Tuesday, February 01, 2005

First day of spring semester

Had the first lectures of 3 of the 4 classes I'm signed up for, and, at a first glance, they all look pretty good. If my fourth class ends up also looking good, I'll have a bit of a dilemma, namely whether to absorb the pain of taking 4 classes while also trying to get something done in the lab or having to pick a class to drop.

The demographics in my molecular biology class were different from anything I've seen so far: women outnumbered men 3:1 or 4:1, and 50-60% of the women were Asian. Even taking into account something I seem to remember reading about the current trend being that more women than men are going into biology [and cheerfully ignoring such statistical issues as whether this time around the class just happens to have a demographic significantly skewed from the usual distribution], that's quite a departure from the common norm of male-dominated science/engineering classes. Weird.

And another entry from the "Only at MIT" category: the subway car I was in had a poster advertising the magazine "Science", and made reference to Thomas Edison. Somebody had scrawled "Thief of Tesla's work !" beside the bit about Edison, a reference to Nikolai Tesla, a physics genius who invented the alternating current (AC) system of electricity distribution [and lots of other stuff]. Apparently, Tesla and Edison had a bit of a falling-out over Tesla's redesign of Edison's direct current (DC) generator, as well as the fact that Tesla's AC equipment was technically better than the DC stuff Edison was pushing. Now, I ask you, where in the world would somebody actually know this somewhat obscure fact and be moved to call attention to it by scrawling it on a poster ? Only at a place deeply committed to geekery [like MIT]; while a student from Hah-vahd [which lies on the same subway line] could technically also have done it, that possibility seems much less probable than it being an MIT student. [I'm disregarding all the other people who ride the subway because, by a super-scientific process of elimination based on no evidence whatsoever, I just don't think they're serious candidates =)].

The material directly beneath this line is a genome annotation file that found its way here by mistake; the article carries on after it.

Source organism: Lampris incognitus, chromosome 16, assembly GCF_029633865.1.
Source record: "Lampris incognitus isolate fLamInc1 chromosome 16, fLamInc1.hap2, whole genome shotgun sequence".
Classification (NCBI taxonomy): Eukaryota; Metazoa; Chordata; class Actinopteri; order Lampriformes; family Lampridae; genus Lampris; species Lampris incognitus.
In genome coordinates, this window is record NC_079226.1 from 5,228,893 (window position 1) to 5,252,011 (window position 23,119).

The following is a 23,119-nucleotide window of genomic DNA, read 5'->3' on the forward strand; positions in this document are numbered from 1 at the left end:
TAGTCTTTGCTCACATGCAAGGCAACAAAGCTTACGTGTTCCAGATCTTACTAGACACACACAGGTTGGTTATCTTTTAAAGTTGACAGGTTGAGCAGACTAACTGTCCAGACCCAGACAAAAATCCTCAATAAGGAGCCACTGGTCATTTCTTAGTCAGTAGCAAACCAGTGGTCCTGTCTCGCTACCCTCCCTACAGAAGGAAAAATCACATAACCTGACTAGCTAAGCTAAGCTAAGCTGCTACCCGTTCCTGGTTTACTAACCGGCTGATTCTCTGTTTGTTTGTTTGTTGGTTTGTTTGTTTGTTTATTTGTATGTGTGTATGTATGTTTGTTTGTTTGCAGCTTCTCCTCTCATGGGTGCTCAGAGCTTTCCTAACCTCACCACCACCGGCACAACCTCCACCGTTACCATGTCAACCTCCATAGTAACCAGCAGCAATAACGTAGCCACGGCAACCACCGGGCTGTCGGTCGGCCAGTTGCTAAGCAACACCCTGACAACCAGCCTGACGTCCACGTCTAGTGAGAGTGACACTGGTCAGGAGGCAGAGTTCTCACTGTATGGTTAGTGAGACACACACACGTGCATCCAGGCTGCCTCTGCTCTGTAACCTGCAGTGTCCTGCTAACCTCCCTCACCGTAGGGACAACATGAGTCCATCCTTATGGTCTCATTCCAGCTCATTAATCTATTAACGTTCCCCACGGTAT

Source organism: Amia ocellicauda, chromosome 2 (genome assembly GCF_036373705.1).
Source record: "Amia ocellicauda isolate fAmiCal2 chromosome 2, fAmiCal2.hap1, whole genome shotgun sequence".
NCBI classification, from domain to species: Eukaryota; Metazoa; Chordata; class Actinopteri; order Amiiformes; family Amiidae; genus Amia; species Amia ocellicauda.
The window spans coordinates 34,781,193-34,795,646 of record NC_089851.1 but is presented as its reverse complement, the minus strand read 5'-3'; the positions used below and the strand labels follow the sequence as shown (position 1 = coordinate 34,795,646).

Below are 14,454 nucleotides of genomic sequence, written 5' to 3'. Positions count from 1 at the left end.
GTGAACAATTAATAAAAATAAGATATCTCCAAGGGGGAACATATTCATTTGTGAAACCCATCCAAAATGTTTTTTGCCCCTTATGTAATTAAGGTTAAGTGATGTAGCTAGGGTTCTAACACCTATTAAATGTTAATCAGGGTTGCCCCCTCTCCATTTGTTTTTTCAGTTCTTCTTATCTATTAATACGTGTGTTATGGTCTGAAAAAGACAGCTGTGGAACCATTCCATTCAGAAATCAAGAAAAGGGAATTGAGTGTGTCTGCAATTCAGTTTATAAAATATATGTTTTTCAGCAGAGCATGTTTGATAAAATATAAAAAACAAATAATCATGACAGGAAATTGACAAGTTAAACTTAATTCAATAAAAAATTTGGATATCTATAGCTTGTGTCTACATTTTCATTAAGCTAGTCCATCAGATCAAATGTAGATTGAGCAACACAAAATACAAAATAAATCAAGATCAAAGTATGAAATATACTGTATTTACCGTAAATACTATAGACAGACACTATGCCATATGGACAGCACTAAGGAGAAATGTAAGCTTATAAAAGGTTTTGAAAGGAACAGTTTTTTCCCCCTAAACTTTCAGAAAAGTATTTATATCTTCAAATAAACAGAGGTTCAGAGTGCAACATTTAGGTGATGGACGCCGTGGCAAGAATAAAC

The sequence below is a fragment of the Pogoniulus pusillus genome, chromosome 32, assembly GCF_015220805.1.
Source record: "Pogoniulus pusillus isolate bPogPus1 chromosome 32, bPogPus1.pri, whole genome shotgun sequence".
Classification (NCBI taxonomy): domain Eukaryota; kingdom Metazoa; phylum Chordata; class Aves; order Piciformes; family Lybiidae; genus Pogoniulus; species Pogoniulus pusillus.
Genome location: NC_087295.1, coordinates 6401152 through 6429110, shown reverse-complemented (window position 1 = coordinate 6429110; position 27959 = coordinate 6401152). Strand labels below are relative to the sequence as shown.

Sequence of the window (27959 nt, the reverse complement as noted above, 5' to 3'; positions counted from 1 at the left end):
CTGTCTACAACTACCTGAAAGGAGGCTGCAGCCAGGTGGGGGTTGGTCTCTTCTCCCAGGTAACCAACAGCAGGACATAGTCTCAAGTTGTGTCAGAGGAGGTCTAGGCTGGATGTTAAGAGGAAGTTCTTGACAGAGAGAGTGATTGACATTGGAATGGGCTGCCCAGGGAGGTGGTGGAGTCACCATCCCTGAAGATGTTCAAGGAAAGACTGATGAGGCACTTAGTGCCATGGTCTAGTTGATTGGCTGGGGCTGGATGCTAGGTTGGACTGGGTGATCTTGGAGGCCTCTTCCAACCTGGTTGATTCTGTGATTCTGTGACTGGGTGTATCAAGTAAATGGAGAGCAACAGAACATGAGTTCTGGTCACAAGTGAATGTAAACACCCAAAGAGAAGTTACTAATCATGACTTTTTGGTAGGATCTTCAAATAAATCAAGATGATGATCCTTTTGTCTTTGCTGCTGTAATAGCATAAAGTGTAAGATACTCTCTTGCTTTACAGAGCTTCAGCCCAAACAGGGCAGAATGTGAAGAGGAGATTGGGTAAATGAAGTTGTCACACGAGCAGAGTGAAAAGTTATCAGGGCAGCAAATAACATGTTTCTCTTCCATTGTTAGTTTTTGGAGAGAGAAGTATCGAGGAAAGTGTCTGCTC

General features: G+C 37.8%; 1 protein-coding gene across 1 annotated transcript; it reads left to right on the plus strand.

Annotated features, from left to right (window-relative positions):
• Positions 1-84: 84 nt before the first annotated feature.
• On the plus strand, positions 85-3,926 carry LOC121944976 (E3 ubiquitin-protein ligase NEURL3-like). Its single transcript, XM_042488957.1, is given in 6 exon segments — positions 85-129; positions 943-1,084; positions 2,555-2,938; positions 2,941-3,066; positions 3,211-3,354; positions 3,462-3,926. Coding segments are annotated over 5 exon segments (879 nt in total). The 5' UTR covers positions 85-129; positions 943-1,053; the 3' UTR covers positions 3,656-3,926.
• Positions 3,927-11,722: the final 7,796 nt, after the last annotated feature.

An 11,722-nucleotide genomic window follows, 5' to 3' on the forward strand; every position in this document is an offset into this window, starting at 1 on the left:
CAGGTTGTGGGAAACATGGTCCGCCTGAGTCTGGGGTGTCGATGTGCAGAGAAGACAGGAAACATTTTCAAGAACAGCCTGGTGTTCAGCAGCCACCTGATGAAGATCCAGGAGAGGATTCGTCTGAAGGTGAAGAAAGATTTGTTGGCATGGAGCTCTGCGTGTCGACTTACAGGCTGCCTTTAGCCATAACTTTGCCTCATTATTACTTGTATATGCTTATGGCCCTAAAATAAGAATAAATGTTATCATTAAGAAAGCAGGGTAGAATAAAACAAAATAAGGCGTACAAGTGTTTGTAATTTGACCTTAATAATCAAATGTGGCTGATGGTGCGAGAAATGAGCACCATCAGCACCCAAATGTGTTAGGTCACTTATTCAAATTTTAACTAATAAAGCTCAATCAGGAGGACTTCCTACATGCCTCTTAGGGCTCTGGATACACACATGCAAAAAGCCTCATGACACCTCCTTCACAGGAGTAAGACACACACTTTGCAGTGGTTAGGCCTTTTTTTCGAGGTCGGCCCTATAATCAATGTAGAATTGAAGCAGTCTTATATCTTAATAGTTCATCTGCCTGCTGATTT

Blogger tano said...

Curious to know why your mind did not wonder or you did not bother to comment on Larry Summers during this musing?

10:54 PM  
Blogger Alex said...

Tano - Good question =) Somehow, I just failed to make that connection. In general, my reaction to the Larry Summers flap is that the flap over what he said was ridiculous. If you can't even raise the possibility that there are biological differences between men and women without being branded a cave-man trying to sustain the patriarchy, there's a serious speech code in effect.

7:03 AM  

Post a Comment

<< Home